Fiddler’s neck: Cultural influences modify clinical presentation influences

Journal Title: Journal of Surgical Dermatology - Year 2018, Vol 3, Issue 1


Fiddler’s neck which is also referred to as a “violin hickey” is a benign dermatologic occupational disease associated with the use of certain instruments like the violin, viola, cello etc. It is believed to be a type of allergic contact dermatitis, manifesting as an acute or chronic eczematous lesion typically at the submandibular and/or supraclavicular region on the side of neck. It can present as erythema, oedema and/or vesicles in the acute stage and as scaling, lichenification, hyperpigmentation and scarring in the chronic stage. Acne mechanica has also been considered by some authors as a presentation of fiddler’s neck. Occasionally, there may be associated swelling redness or a cystic lesion that makes it difficult to differentiate from lymphedema or a salivary gland tumor. PubMed search for articles about this entity resulting in instrument-induced dermatitis yielded few results of this forgotten entity which mimics a love bite (love hickey). For diagnosis, history of the usage of a string instrument which is held between the shoulder and neck, local physical examination and a positive patch test are pre-requisites. Management of fiddler’s neck includes application of topical mild steroid, emollient, proper instrument handling, neck padding, changing the material and polish of the instrument, and/or reducing the amount of playing time. Surgical intervention is usually not advisable unless cystic or tumorous lesions are the manifesting feature. The authors intend to revisit this entity and report an improvised modality that is being used by these instrumentalists in India which may help in prevention of this condition.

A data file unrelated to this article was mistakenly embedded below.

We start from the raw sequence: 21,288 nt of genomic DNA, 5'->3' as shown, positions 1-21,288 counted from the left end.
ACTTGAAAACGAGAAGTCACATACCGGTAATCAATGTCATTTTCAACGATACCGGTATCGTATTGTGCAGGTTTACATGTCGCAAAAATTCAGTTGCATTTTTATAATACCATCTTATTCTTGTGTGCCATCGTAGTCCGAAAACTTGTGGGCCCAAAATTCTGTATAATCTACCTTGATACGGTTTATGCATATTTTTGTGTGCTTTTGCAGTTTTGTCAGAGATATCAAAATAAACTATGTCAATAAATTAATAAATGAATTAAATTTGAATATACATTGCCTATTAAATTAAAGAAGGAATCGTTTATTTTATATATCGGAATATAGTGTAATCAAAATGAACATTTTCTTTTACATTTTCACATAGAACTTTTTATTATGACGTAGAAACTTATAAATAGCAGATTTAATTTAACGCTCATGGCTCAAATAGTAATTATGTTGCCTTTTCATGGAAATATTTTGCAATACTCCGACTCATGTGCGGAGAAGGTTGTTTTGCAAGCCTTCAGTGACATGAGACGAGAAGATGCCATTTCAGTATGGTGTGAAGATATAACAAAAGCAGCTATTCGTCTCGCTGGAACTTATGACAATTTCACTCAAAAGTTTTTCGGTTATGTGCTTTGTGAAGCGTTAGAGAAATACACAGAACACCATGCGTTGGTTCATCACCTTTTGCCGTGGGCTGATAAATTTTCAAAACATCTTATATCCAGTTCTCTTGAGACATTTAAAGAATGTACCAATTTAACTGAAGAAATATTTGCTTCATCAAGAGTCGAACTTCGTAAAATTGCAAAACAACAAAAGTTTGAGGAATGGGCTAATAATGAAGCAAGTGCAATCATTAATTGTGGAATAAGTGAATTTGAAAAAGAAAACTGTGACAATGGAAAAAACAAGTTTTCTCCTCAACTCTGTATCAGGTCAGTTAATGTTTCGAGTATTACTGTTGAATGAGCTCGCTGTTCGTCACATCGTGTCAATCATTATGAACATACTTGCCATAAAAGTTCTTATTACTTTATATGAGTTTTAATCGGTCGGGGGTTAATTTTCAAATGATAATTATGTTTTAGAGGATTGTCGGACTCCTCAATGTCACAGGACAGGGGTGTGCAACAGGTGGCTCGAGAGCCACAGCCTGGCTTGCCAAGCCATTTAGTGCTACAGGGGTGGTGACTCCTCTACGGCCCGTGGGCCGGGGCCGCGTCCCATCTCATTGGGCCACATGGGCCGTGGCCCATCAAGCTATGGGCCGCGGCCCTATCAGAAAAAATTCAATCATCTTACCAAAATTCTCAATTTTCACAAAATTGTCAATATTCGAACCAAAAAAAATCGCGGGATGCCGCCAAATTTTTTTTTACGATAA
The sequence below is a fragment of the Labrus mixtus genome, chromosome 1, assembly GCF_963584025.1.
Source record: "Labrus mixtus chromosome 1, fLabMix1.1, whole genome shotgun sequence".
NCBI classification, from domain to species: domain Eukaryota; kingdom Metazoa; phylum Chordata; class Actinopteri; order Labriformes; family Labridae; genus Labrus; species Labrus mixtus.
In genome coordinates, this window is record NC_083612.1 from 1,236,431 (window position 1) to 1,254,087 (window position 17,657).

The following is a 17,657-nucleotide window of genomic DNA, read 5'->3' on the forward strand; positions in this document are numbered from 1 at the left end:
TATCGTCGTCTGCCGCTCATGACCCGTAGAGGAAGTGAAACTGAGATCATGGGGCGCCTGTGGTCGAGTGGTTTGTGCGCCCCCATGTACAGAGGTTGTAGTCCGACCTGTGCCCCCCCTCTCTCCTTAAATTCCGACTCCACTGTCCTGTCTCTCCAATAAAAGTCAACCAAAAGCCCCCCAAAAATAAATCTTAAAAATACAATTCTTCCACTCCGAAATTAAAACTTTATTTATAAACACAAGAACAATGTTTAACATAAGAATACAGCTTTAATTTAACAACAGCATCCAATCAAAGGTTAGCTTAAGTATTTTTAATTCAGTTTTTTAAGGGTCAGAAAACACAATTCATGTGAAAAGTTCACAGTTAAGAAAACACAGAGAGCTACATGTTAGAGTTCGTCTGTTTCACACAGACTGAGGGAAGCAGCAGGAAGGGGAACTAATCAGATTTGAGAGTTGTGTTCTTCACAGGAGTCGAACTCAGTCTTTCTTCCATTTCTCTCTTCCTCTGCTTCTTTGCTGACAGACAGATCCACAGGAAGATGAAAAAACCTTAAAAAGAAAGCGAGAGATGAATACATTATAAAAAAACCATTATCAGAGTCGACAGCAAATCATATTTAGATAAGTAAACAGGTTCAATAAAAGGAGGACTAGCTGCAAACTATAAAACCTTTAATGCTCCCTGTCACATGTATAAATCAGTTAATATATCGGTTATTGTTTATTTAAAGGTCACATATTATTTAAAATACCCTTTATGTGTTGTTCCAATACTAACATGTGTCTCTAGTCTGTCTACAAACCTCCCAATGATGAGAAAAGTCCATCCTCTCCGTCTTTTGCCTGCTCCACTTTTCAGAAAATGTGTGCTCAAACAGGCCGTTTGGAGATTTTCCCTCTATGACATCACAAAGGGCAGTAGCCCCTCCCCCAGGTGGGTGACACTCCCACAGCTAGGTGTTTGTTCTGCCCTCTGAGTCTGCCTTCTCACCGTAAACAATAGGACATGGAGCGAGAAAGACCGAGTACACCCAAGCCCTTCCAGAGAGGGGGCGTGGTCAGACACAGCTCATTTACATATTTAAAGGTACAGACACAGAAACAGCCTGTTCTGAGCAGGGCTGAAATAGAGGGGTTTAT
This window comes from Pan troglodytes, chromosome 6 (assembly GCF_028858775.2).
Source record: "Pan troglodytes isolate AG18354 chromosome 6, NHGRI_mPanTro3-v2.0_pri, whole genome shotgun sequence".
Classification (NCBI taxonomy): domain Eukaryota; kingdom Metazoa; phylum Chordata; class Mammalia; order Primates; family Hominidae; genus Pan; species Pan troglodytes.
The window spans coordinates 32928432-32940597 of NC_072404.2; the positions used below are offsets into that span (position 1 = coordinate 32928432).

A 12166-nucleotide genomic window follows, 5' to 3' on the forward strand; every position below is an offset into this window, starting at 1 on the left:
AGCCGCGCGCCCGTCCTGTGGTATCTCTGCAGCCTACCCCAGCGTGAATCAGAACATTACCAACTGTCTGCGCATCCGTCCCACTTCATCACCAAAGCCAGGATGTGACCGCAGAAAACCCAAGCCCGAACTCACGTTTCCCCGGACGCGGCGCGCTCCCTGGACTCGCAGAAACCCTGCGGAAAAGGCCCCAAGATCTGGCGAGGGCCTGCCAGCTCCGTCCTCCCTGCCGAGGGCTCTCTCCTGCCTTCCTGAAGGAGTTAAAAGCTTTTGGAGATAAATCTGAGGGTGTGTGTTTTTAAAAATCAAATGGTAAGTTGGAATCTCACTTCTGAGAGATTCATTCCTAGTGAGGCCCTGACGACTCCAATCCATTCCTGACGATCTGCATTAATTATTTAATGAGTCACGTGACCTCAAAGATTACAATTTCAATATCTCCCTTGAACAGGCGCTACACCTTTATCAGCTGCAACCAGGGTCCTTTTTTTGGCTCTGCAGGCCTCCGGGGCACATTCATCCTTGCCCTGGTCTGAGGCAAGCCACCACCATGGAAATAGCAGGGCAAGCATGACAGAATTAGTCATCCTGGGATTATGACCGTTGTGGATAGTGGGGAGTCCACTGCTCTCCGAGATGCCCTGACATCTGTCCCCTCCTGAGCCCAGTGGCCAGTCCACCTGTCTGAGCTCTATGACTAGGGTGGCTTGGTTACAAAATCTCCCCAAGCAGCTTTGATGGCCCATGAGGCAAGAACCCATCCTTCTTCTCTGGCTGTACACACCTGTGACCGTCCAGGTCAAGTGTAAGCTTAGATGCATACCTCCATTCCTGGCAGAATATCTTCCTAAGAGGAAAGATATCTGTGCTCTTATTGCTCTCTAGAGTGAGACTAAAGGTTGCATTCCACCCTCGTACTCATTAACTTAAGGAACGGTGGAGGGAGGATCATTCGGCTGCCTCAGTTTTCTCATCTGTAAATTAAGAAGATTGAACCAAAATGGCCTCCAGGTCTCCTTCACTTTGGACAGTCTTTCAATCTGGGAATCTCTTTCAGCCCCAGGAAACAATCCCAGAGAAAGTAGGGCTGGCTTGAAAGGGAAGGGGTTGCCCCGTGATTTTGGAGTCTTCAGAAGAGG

Authors and Affiliations

Sundeep Chowdhry, Sameeksha Chand, Paschal D’Souza


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  • EP ID EP680021
  • DOI -
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How To Cite

Sundeep Chowdhry, Sameeksha Chand, Paschal D’Souza (2018). Fiddler’s neck: Cultural influences modify clinical presentation influences. Journal of Surgical Dermatology, 3(1), -.